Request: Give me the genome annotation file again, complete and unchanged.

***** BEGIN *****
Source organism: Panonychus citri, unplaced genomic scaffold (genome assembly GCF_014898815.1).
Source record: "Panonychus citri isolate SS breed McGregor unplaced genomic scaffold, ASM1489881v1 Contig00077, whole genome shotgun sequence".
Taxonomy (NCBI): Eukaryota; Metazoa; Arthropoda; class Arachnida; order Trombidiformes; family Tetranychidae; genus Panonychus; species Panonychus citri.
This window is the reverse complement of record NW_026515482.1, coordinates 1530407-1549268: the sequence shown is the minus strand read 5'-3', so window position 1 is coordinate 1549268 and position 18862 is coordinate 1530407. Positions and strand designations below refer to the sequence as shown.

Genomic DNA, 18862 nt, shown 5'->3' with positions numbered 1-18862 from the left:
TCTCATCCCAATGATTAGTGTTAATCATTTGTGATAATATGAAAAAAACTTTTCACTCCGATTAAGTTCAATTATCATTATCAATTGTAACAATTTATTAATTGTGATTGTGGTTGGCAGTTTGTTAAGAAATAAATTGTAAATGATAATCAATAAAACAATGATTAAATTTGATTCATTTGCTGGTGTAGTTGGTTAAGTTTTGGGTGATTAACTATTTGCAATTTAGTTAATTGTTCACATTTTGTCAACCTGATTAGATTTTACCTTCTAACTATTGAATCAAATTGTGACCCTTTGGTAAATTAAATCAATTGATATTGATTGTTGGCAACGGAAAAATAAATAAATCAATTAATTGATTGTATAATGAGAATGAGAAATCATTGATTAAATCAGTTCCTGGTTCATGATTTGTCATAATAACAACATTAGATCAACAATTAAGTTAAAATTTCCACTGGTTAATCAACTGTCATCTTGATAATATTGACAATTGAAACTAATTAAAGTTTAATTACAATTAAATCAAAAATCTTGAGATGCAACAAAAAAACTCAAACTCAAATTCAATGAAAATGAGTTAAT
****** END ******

Source organism: Panonychus citri, unplaced genomic scaffold (genome assembly GCF_014898815.1).
Source record: "Panonychus citri isolate SS breed McGregor unplaced genomic scaffold, ASM1489881v1 Contig00077, whole genome shotgun sequence".
Taxonomy (NCBI): Eukaryota; Metazoa; Arthropoda; class Arachnida; order Trombidiformes; family Tetranychidae; genus Panonychus; species Panonychus citri.
This window is the reverse complement of record NW_026515482.1, coordinates 1530407-1549268: the sequence shown is the minus strand read 5'-3', so window position 1 is coordinate 1549268 and position 18862 is coordinate 1530407. Positions and strand designations below refer to the sequence as shown.

Genomic DNA, 18862 nt, shown 5'->3' with positions numbered 1-18862 from the left:
TCTCATCCCAATGATTAGTGTTAATCATTTGTGATAATATGAAAAAAACTTTTCACTCCGATTAAGTTCAATTATCATTATCAATTGTAACAATTTATTAATTGTGATTGTGGTTGGCAGTTTGTTAAGAAATAAATTGTAAATGATAATCAATAAAACAATGATTAAATTTGATTCATTTGCTGGTGTAGTTGGTTAAGTTTTGGGTGATTAACTATTTGCAATTTAGTTAATTGTTCACATTTTGTCAACCTGATTAGATTTTACCTTCTAACTATTGAATCAAATTGTGACCCTTTGGTAAATTAAATCAATTGATATTGATTGTTGGCAACGGAAAAATAAATAAATCAATTAATTGATTGTATAATGAGAATGAGAAATCATTGATTAAATCAGTTCCTGGTTCATGATTTGTCATAATAACAACATTAGATCAACAATTAAGTTAAAATTTCCACTGGTTAATCAACTGTCATCTTGATAATATTGACAATTGAAACTAATTAAAGTTTAATTACAATTAAATCAAAAATCTTGAGATGCAACAAAAAAACTCAAACTCAAATTCAATGAAAATGAGTTAAT